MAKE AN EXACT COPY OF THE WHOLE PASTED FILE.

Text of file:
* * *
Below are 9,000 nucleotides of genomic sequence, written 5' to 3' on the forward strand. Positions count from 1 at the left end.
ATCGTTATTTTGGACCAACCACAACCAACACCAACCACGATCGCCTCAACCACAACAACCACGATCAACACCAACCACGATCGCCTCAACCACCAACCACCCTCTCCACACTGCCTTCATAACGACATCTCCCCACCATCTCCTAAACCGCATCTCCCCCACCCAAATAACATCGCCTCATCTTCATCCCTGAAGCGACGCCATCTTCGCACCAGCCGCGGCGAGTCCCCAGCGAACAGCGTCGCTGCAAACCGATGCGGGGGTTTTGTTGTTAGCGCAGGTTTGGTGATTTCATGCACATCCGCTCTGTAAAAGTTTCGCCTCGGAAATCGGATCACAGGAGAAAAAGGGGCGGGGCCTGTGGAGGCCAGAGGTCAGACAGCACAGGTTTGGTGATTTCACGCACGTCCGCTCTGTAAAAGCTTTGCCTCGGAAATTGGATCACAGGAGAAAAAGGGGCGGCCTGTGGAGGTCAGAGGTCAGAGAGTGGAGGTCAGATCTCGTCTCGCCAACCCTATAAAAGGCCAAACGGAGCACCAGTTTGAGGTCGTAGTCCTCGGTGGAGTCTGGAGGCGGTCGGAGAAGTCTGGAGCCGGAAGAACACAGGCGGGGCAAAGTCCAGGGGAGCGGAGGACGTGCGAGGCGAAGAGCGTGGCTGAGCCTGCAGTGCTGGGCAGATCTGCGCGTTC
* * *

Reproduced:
Below are 9,000 nucleotides of genomic sequence, written 5' to 3' on the forward strand. Positions count from 1 at the left end.
ATCGTTATTTTGGACCAACCACAACCAACACCAACCACGATCGCCTCAACCACAACAACCACGATCAACACCAACCACGATCGCCTCAACCACCAACCACCCTCTCCACACTGCCTTCATAACGACATCTCCCCACCATCTCCTAAACCGCATCTCCCCCACCCAAATAACATCGCCTCATCTTCATCCCTGAAGCGACGCCATCTTCGCACCAGCCGCGGCGAGTCCCCAGCGAACAGCGTCGCTGCAAACCGATGCGGGGGTTTTGTTGTTAGCGCAGGTTTGGTGATTTCATGCACATCCGCTCTGTAAAAGTTTCGCCTCGGAAATCGGATCACAGGAGAAAAAGGGGCGGGGCCTGTGGAGGCCAGAGGTCAGACAGCACAGGTTTGGTGATTTCACGCACGTCCGCTCTGTAAAAGCTTTGCCTCGGAAATTGGATCACAGGAGAAAAAGGGGCGGCCTGTGGAGGTCAGAGGTCAGAGAGTGGAGGTCAGATCTCGTCTCGCCAACCCTATAAAAGGCCAAACGGAGCACCAGTTTGAGGTCGTAGTCCTCGGTGGAGTCTGGAGGCGGTCGGAGAAGTCTGGAGCCGGAAGAACACAGGCGGGGCAAAGTCCAGGGGAGCGGAGGACGTGCGAGGCGAAGAGCGTGGCTGAGCCTGCAGTGCTGGGCAGATCTGCGCGTTC